Care home briefing 87 – Pressure on care home fees

Given the public sector budget deficit, it is perhaps inevitable that local authorities will continue to seek to minimise their expenditure by seeking to reduce cost spent on care home fees in the private sector.

Some authorities have already utilised the services of “cost consultants” to put pressure on care home operators. If you receive requests for information about fees, it is important to obtain legal advice on whether you are obliged to provide this as disclosure is usually followed by an attempt to reduce fees.

Another obvious option for local authorities to consider will be to move (or threaten to move) residents from one home to another in the hope of effecting savings. However, when this arises, local authorities need to take account of the implications of the Human Rights Act. The Act will apply when such transfers are in contemplation and we have previously reported on recent case law which sets out the court’s approach.[1]

Although the recent case law has tended to address the legal situation where residents are being moved out of a care home that is to be closed, the cases also provide a useful guide to the issues that will need to be considered if there is a move for cost related reasons. In particular, the cases may assist care home operators who need to argue that a move would breach a resident’s human right.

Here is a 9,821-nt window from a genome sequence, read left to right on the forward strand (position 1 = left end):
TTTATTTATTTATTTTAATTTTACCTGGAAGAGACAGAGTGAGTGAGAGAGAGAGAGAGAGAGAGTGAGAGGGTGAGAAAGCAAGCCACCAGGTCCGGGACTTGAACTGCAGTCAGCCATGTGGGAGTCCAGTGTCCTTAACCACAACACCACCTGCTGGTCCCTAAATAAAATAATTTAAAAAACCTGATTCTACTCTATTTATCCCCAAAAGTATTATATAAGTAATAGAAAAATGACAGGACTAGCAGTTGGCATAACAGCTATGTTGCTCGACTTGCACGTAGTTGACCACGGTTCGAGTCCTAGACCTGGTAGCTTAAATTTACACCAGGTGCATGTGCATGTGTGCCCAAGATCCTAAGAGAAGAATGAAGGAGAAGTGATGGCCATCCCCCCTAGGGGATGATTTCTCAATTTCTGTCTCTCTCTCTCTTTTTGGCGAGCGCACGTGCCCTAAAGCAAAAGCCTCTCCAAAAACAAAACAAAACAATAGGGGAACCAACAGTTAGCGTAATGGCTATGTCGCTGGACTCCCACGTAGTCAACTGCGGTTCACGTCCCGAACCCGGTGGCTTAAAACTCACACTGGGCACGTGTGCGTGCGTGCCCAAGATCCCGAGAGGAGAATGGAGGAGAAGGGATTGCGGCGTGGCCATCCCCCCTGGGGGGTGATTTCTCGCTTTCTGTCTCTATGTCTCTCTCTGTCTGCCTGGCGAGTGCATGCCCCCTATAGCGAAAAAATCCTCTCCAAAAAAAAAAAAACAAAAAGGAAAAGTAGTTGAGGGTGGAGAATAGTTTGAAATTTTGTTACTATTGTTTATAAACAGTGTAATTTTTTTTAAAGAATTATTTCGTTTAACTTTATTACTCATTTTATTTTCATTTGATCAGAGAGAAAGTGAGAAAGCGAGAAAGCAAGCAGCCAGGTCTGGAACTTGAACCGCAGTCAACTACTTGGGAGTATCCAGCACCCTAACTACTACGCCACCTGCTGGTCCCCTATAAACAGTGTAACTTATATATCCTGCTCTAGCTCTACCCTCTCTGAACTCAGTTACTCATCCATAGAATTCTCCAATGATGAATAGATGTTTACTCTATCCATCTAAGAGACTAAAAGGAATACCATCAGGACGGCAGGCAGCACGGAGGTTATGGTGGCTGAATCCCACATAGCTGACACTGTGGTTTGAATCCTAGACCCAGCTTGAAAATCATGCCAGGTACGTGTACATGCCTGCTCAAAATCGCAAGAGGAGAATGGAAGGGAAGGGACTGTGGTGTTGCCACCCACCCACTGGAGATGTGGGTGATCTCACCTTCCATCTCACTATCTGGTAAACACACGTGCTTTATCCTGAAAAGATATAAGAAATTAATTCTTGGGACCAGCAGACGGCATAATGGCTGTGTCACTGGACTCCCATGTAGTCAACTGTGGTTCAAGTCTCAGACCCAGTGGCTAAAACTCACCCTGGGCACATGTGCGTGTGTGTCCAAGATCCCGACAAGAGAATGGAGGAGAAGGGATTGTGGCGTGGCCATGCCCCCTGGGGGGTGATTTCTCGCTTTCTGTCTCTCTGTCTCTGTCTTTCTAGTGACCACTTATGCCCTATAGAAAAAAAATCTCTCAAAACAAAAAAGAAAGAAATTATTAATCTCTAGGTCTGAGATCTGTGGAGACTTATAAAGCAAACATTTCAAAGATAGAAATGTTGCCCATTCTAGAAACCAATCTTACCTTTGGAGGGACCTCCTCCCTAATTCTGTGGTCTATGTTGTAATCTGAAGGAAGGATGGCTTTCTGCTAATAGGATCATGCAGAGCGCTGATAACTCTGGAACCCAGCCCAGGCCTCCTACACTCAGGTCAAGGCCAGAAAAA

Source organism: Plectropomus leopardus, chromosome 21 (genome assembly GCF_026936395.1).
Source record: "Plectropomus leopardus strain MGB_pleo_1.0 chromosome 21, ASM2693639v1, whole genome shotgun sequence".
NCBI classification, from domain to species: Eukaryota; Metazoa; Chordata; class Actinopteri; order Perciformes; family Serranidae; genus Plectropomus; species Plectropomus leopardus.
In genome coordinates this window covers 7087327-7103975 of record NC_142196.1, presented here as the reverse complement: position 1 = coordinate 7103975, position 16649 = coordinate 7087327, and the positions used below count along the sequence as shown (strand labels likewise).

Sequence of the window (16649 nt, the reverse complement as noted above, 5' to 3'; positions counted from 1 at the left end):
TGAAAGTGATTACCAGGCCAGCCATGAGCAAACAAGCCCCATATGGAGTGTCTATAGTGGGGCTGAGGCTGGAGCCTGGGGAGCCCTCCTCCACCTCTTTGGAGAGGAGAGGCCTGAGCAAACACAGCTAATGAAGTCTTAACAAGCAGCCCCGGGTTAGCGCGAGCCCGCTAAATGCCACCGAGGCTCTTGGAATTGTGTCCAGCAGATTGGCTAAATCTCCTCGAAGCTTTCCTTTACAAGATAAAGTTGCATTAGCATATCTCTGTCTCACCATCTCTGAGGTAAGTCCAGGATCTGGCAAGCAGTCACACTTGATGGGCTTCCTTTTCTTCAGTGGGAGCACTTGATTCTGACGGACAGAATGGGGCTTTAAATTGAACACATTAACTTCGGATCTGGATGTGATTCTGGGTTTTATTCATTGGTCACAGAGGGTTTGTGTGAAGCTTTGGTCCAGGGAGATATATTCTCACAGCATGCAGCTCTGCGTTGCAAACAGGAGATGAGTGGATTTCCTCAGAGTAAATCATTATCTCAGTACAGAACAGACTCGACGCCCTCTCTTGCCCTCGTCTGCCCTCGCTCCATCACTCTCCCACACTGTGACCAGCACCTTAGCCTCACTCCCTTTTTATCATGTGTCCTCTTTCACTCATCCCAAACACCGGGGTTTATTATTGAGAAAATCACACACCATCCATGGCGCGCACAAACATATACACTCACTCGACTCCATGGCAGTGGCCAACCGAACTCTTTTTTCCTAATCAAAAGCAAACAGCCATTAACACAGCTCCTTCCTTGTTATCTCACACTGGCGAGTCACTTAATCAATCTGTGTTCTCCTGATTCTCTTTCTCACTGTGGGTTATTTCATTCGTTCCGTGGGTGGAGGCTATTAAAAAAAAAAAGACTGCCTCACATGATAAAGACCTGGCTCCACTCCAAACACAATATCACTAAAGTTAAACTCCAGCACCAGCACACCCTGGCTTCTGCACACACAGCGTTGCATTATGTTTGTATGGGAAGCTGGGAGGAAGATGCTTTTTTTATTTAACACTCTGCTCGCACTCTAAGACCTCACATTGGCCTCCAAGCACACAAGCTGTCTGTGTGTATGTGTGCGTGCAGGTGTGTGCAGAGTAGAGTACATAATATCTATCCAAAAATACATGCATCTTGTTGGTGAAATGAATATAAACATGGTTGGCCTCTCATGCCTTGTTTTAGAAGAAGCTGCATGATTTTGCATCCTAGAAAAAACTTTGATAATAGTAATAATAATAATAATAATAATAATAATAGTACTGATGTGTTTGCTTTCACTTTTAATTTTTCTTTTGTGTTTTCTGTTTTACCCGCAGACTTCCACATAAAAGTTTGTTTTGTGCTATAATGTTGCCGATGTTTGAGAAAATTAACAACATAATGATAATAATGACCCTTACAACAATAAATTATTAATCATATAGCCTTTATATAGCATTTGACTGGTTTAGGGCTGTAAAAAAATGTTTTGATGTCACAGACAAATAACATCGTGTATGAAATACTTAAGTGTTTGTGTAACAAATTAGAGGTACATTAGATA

• The impact of the proposed move should be carefully assessed for each resident taking account of the loss of relationships with familiar staff, any increased distance from friends and family and the detrimental affect of moving
  • All steps consistent with experience and best practice should be taken to avoid unnecessary risk and trauma to individuals facing transfer.
  • The authorities should do all that could be reasonably expected of them to avoid any real and immediate risk to the life of those being transferred.
  • Authorities should do the best to minimise identifiable risks to residents. Careful planning will form an important part of this.

Although there have been several previous attempts to suggest that moving residents should be prevented per se because of the increased risk of mortality, that arguement has not been successful. Nevertheless, the Court has clearly indicated that local authorities must undertake careful assessments and all appropriate steps to minimise the risk to transferring residents. If that has not been done, then a transfer is more likely to be open to challenge.

Ultimately the Courts have acknowledged that local authorities are entitled to exercise their discretion in deciding how to utilise their budgets, balancing the interests of an individual and the community. Undertaken properly, movement of residents to achieve better value for money is permissible, but only after an authority has taken individualised measures to protect, as far as possible, the residents being moved.

Andrew Parsons
E. andrew.parsons@rlb-law.com
© RacdliffesLeBrasseur


Footnote
[1] See RadcliffesLeBrasseur Care Home Briefing No: 83


Disclaimer

This briefing is for guidance purposes only. RadcliffesLeBrasseur accepts no responsibility or liability whatsoever for any action taken or not taken in relation to this note and recommends that appropriate legal advice be taken having regard to a client's own particular circumstances.